First Green State Governor 'I Want a Quiet Revolution'

Winfried Kretschmann, 62, is the new governor of Baden-Württemberg and the first-ever leader of a German state from the Green Party. In a SPIEGEL interview, he talks about redefining economic growth, his plans to make industry more environmentally friendly and the future of nuclear power in Germany.

SPIEGEL: Mr. Kretschmann, you have just become governor of Baden-Württemberg, the first-ever state governor from the Green Party in Germany. Baden-Württemberg has the strongest economic growth of all of Germany's 16 states, as well as the second-lowest rate of unemployment and the third-healthiest public finances. Can someone who governs a state like that simply sit back and say: Keep up the good work?

Kretschmann: No.

SPIEGEL: Why not?

Kretschmann: Because our prosperity is merely on loan. Our entire economy and lifestyle are incompatible with our economic foundation. We're facing the challenge of the century. If we want to maintain our prosperity in the long term, we must find a way to reconcile environmental protection and economics. So where better to start than here?

SPIEGEL: The economy of the state of Baden-Württemberg grew by 5.5 percent last year. Is that good or bad?

Kretschmann: This concept of growth is outdated because it doesn't distinguish between negative and positive effects. If you crash your car into a tree and total it, you're helping to promote economic growth. We therefore need a new yardstick that provides information about whether growth also increases well-being.

SPIEGEL: What sort of a new measure do you have in mind?

Kretschmann: I don't know yet. The traditional definition of growth, which measures prosperity solely in terms of the increase in the gross domestic product, is a dead-end solution. We can see where it's taking us. This global economic model is hurting our planet.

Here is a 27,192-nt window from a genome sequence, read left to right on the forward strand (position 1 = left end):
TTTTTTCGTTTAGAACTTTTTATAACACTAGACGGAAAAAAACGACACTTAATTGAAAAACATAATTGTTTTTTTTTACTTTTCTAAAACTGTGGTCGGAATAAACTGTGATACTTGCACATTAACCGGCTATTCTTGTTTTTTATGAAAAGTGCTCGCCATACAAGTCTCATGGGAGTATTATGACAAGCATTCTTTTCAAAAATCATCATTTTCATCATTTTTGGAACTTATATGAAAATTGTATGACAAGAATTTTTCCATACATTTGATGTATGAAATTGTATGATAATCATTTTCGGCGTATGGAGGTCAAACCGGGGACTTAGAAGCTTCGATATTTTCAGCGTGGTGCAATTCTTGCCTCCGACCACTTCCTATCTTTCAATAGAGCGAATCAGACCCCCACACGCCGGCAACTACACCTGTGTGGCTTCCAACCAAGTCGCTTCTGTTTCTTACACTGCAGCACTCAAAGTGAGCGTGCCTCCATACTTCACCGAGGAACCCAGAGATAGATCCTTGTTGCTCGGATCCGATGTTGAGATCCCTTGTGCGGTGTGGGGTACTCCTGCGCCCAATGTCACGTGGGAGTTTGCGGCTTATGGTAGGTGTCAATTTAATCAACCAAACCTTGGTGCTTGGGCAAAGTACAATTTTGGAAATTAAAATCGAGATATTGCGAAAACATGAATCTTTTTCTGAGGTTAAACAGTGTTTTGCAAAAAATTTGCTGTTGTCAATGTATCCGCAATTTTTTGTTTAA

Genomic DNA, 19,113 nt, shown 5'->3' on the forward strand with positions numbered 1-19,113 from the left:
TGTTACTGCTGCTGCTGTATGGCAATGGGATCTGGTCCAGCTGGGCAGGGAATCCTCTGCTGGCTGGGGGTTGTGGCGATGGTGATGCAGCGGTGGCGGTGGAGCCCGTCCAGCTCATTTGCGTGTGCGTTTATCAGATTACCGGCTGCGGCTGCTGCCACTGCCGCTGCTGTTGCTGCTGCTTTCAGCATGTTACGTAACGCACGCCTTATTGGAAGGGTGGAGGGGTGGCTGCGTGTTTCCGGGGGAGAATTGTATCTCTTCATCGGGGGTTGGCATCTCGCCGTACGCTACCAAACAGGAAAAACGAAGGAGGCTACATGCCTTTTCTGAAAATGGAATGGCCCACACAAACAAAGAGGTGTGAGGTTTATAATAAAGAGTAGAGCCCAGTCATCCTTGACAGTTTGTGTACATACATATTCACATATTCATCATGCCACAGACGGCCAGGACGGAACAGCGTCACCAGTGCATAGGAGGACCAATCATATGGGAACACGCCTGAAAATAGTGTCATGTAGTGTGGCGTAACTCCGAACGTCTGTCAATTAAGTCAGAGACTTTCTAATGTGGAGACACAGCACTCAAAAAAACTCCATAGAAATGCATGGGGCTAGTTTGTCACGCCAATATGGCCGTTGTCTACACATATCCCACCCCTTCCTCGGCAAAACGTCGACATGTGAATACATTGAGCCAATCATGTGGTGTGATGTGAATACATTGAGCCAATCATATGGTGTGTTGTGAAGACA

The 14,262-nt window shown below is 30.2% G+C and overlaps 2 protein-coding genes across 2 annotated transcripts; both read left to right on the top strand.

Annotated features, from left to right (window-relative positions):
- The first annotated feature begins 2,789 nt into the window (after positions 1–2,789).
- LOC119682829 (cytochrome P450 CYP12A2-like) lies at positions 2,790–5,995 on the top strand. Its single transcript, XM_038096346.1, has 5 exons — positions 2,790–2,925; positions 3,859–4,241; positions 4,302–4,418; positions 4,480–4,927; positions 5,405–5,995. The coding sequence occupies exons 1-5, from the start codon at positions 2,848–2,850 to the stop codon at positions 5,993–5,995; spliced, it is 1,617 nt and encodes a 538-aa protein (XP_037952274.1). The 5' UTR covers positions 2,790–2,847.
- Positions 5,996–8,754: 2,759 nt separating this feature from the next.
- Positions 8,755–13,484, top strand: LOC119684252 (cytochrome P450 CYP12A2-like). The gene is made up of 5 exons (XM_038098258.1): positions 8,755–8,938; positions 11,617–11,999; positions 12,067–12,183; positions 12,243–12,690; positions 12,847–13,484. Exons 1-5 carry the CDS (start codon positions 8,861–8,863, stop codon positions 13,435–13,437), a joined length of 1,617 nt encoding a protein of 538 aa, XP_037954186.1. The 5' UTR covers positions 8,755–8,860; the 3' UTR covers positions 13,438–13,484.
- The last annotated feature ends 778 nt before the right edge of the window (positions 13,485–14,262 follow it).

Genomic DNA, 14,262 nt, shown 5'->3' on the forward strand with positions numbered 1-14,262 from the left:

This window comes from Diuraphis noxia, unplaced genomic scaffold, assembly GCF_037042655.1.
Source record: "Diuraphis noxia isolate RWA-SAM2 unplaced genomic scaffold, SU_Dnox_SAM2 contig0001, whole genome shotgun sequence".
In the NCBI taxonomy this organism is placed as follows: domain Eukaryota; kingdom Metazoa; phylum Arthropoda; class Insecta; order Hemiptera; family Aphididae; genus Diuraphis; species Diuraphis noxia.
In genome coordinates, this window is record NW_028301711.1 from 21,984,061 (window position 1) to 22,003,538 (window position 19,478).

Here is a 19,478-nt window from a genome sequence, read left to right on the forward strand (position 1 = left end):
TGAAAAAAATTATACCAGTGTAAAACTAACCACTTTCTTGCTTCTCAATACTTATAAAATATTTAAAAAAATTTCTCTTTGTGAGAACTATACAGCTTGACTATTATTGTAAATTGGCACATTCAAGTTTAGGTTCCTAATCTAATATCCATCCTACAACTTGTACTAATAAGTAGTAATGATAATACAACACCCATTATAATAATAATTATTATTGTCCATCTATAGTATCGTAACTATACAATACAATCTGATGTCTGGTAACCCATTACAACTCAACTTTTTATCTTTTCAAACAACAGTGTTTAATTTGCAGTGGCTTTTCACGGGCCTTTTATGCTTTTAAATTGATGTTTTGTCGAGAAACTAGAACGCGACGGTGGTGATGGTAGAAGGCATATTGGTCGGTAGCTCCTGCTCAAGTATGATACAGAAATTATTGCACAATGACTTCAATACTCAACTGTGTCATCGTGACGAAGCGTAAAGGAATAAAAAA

SPIEGEL: Nevertheless, the strong economic growth in your state has helped Baden-Württemberg attain the second-lowest rate of unemployment in Germany, behind Bavaria.

Kretschmann: One way to heat your living room is to burn your wooden flooring. But sooner or later it's cold again and you're left standing on a stone floor. That's what we're talking about. And that's the challenge. Why should a Green politician become governor in Baden-Württemberg, if not to meet this challenge?

SPIEGEL: So no growth?

Kretschmann: Of course I want that, but not come what may. It must be sustainable. Unfortunately, regional governments can't do more than that. After all, I can't decide what will grow and what won't. But we can create the conditions in which the economy will grow in a certain direction. And that's what we plan on doing.

SPIEGEL: Your state's economic success is based primarily on traditional German industrial sectors, such as the automotive, electrical, metalworking and chemical industries. Are these "bad" industries?

Kretschmann: No. They are the pillars of our economy. But new industries are coming along. Environmental technologies and renewable energy are becoming the core industries of our economy.